Friday, December 25, 2009

Maybe it was the unusual presence of snow on the ground that added stillness to tonight's clear night. Or that houses seem more decorated this year than in previous years. But driving down Windsor Rd. just a little while ago, I got a sense that people were keeping vigil, with their lights on, waiting. A really hopeful, quiet and peaceful expectation.

I tuned out the beautiful choir to say a rosary for a special intention. Jeff said Christmas comes once a year so I must go out again, alone to pray. I finished the rosary and the choir began Silent Night. Since I had arrived twenty minutes before midnight, I knew this was their final prelude and I allowed myself to listen to it.

A cantor greeted us with "Good morning," which after a moment's thought made perfect sense and we welcomed his greeting. Someone, I don't know who, sang the entire reading from Matthew and since it hadn't been read at the earlier service I attended, I was glad to hear it. It was well-done. But were some people around me snickering?

Just after the quotation from Isaiah but before the conclusion of the reading, the fire alarm went off. Very loud and very bright. No one moved but some people looked around. The woman next to me insisted someone turn it off, but her companion cautioned the fire department would arrive shortly. The alarm was silenced within a few moments without any further interruption.

The celebrant processed in wearing a chasuble. His stole was, I believe, propped up in his chair. He censed the altar and the creche. Then he slipped out of his chasuble and donned his stole, fumbling with the microphone while the transitional deacon intoned the Kyrie. The Gloria was like I'd heard at the earlier service, with a refrain of Gloria in excelsis Deo. I had translated it earlier for Kenny but this time I tried to sing it to God instead of the choir director. Being in a larger church, with a huge choir and a choice instrumental ensemble removed the self-consciousness I usually feel about singing.

The readings were the appointed ones. The transitional deacon processed around the church with the book of the Gospels behind the censor. The celebrant followed him actively with his eyes, looking expectant. The homily was about welcoming people who maybe haven't been to church since Easter. Father said he'd only been there since June himself so now would be a good time to sneak back in because he doesn't know everyone yet. "I'm new, so I haven't missed you." I wasn't aware of how new he was. I liked the previous pastor(s) fine.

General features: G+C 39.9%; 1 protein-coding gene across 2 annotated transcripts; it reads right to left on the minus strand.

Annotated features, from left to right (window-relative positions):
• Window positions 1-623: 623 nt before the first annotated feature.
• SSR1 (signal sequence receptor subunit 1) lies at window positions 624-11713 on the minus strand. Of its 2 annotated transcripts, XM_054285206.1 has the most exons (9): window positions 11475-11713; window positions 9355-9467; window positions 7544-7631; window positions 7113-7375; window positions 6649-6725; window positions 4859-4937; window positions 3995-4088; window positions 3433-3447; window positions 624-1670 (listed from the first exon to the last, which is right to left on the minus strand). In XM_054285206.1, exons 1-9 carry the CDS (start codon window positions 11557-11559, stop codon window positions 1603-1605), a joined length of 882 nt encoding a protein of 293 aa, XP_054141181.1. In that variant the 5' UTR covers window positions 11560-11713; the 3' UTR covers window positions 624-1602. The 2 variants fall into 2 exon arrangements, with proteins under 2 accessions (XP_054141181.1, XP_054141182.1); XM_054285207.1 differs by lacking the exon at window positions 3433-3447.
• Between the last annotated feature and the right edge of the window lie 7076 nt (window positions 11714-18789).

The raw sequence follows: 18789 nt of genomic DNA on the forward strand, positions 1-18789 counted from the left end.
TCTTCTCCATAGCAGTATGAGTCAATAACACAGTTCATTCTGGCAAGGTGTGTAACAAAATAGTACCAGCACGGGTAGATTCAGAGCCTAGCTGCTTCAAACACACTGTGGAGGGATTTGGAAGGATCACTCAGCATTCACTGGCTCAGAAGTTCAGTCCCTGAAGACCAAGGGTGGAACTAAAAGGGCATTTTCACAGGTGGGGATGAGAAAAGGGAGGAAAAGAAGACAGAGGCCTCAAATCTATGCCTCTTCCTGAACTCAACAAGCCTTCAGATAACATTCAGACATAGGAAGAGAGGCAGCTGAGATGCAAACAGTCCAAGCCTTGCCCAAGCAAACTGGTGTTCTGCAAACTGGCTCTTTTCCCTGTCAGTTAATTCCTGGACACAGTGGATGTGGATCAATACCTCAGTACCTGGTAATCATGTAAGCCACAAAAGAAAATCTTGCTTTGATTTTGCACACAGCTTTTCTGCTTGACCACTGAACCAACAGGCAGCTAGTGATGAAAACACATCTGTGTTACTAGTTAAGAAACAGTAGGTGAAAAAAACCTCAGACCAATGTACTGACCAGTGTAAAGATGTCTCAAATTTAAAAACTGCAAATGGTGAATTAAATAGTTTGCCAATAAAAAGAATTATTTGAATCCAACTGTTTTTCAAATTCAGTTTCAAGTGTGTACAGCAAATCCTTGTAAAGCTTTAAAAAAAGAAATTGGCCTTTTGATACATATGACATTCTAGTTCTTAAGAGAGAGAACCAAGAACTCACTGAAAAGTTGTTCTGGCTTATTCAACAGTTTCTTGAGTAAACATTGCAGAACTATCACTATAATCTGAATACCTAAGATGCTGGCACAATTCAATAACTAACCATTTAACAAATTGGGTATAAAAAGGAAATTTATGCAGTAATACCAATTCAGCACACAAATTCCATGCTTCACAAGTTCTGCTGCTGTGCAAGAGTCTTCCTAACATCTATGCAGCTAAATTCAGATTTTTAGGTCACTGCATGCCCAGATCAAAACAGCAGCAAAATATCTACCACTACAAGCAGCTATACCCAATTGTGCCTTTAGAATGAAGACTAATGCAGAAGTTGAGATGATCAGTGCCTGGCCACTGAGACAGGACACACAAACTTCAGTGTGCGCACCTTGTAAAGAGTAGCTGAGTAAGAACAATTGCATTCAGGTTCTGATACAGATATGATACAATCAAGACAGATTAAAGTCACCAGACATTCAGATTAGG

He recited the Creed facing the altar, and we all genuflected at the appropriate time. The incense was brought out again when the gifts were presented. I can't say I've ever seen people incensed until tonight: everyone got it directed at them. The monsignor gave me communion. I wonder what he thinks of the new pastor's trends.

The choir was so good that there was spontaneous applause after the communion hymn. Previous pastors have invited the congregation to show their appreciation for the choir towards the end of the service, so it seemed unusual to me that this one hadn't.

The prayers that really made an impression on me:
By our communion with God made man may we become more like him who joins our lives to yours ... May we share his life completely by living as he has taught ...
And from the earlier service:
as we keep tonight the vigil of Christmas, may we celebrate this eucharist with greater joy than ever since it marks the beginning of our redemption
And both services used "Christmas I":
In the wonder of the incarnation your eternal Word has brought to the eyes of faith a new and radiant vision of your glory. In him we see God made visible and so are caught up in love of the God we cannot see.
And the first Eucharistic Prayer which will be the last one standing and that's alright with me:
Though we are sinners, we trust in your mercy and love. Do not consider what we truly deserve, but grant us your forgiveness.
Even though we sang three verses of O, Come All Ye Faithful, we did not sing the final verse printed in Latin. With all the traditional moves the new pastor is making, the choir director may, unfortunately, be laying off the Latin.

After the final blessing, I made my way to the alcove of candles. I didn't have any money so I didn't light a candle for my intention. Instead, I waited for a spot on a prie-dieu to free up and I knelt down on it in front of a picture (not an icon) of Theotokos of the Passion. And I did something I never do, I asked for OLPH's intercession for this intention. I didn't get an answer and am not at the point where I'm looking for one. I'm still just waiting.

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Daughter of Wisdom said...

Hi Teresa,

Sounds like a very moving service. I like formal services as well as informal ones. I sometimes visit a Presbyterian church during the Christmas holidays to get a dose of formal worship (which I do not get in my church). I just did a post on the Twelve Days of Christmas. As this is not my tradition, I would like you to read it, if you like, and tell me what you think.

Peace and Blessings,

Moonshadow said...

Thank you for your comment, Hillary, and merry Christmas.

I helped decorate the interior of a Presbyterian church a few years ago and, 'though I wasn't able to attend the service, the sparse ornaments were tasteful. I lean that way, esthetically, towards simplicity. A few times a year, I make an effort to attend a service there; they are less formal than they used to be.